By Ioannis Michaletos, Security Analyst
Several points of interest on the recent terrorist attack in France
• Latest news from the international media, based on security “leaks” point out that Belgium citizen “Abdelhamid Abaaoud” is the “mastermind” in the recent attacks in Paris. This seems unlikely taking into account that himself was a petty criminal, with a track record being in the sidelines of society, lack of discipline and had no leading staff position in ISIS-apart from being used as a propagator for EU “volunteers” and having a narcissist profile. Attacks such as the ones in France are well-coordinated and resemble a clear-cut paramilitary modus operandi which needs a relevant mastermind to coordinate it in place. Of course Abaaoud may be responsible for recruiting and persuading the suicide bombers or having any other crucial role in the attack.
• Moreover it is very important to lay down possible causes for the inability of the authorities to track down the operatives or have any sort of preparation. Over the past decade or so, French organizations as well as many other international intelligence authorities, have placed paramount importance into mass electronic surveillance and have neglected HUMINT. Jihadists and especially those that can mastermind and organize such an attack like the recent one obviously are operating in a clandestine fashion without using telecommunications, or the internet. There are many established techniques which are used since antiquity by which groups of people can communicate untraced within and throughout different countries. Most likely that is the scenario in this case as well. Furthermore it is not unlikely to assume that Jihadists are using “specially designed self-made targets”, in order to attract security agencies attention and waste time and money of the latter. Diversion and deception are core realities in modern day war with terrorism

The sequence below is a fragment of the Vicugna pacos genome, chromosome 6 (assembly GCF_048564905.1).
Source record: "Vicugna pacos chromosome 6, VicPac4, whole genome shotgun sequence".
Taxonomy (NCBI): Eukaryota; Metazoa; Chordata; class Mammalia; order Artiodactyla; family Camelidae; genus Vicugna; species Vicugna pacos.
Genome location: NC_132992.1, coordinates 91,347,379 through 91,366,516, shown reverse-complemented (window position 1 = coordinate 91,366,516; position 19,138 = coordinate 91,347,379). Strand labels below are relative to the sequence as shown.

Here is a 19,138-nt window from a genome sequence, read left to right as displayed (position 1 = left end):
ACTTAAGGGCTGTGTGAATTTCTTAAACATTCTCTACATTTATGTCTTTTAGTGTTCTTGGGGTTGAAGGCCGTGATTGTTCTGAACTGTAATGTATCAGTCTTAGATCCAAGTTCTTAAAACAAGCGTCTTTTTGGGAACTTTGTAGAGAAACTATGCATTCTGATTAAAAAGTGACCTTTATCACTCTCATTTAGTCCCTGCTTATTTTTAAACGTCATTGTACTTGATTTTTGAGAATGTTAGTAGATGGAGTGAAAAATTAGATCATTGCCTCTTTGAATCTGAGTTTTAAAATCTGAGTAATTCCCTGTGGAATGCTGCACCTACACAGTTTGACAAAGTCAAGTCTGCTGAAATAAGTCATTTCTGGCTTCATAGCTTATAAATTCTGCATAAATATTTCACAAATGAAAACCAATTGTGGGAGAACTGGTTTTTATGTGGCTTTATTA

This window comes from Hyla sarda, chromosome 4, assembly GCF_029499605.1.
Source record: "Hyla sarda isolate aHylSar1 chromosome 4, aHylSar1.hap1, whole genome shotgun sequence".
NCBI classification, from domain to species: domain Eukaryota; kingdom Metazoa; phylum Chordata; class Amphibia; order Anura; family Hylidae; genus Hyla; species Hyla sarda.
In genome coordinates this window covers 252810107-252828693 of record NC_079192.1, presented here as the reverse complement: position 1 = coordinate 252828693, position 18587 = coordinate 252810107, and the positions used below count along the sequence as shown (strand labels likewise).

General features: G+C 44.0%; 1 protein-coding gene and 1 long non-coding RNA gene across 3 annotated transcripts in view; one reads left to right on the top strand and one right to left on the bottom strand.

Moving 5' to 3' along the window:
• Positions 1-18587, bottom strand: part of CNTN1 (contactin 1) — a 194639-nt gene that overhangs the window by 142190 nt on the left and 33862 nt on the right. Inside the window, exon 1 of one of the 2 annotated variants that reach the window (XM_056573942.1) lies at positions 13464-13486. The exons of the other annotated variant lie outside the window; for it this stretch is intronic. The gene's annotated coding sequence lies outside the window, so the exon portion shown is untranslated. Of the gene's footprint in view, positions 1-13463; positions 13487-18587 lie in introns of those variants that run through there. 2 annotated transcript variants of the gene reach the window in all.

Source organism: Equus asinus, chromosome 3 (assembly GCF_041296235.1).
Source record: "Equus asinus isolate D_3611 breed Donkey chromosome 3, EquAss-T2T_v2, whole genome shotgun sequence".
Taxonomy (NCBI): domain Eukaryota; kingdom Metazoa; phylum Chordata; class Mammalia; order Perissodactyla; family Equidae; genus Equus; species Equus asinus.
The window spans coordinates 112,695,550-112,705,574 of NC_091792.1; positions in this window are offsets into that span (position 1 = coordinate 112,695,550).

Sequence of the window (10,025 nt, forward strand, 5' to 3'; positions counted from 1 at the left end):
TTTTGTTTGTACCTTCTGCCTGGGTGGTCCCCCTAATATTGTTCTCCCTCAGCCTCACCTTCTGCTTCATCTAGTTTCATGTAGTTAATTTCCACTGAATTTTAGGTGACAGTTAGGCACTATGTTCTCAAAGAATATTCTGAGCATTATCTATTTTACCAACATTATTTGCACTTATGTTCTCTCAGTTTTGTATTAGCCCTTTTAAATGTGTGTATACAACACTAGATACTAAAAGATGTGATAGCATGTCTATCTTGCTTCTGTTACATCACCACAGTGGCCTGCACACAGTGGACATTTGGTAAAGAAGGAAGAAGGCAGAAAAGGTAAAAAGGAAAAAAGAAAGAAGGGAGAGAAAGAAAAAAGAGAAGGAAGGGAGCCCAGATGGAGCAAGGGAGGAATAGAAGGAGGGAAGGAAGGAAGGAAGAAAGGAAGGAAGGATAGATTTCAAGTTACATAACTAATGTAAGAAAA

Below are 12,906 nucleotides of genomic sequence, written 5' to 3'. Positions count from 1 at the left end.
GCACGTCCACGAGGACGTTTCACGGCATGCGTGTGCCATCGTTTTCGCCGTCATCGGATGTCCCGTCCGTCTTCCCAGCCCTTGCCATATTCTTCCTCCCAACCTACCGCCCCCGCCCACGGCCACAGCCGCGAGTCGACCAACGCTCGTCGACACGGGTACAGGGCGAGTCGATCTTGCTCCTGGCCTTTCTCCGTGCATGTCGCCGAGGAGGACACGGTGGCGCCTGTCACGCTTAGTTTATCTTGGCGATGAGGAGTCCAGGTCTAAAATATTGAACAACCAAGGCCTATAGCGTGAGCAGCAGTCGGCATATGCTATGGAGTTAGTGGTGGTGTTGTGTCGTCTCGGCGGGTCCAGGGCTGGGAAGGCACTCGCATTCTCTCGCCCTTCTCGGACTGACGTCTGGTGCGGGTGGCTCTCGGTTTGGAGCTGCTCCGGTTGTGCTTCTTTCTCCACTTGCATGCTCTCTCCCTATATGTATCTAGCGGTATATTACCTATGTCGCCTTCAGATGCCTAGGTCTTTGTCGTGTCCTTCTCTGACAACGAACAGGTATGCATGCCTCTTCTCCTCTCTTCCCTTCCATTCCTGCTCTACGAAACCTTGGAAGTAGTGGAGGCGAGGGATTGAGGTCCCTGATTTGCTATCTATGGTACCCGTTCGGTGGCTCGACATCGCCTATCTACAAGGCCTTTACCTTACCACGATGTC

• The lack of reliable HUMINT in the ranks of the communities that are prone to radicalization is a major factor for failures in countering terrorist groups. Of course electronic surveillance is “big business “nowadays worth tens of billions of Dollars per annum, enabling even corrupted relations between multinationals-politicians and security officials, while it provides the public the assurance that “all is being watched thus nobody can hurt”. Unfortunately recent history proves that there is indeed a waste of capital on an unprecedented scale.
HUMINT of course has its drawbacks. It extremely difficult of infiltrating communities of interest, it takes years and hard work to train and to actually find operatives that can do this task, plus politicians all over the world are always fearful that career-intelligence personnel should be carefully monitored and not allowed to expand their reach into recruiting-during the course of their career- many high level sources. This would enable any intelligence or security officer in simple terms to attain political influence, especially in geographical areas of sensitivity, i.e. Middle East. Electronic surveillance on the other hand is of more technocratic nature and could be over sighted easier by the political class in charge. Of course there is much more into it.
• Jihadists in Europe have obviously managed to gradually and carefully to establish logistic support. They actually do say it openly through their online glossy publication “Dabiq” where most countries in Europe are named having bases, networks or hubs. Concurrently a rather recent poll in France revealed that 16% of the local Muslims (numbering 5 million) are in favor of ISIS. If we take into account that these were the ones brave enough to declare it publicly, then actual numbers maybe much more and that presents a crucial mass of people that potentially could be used in providing all kinds of support to operatives and their affiliates.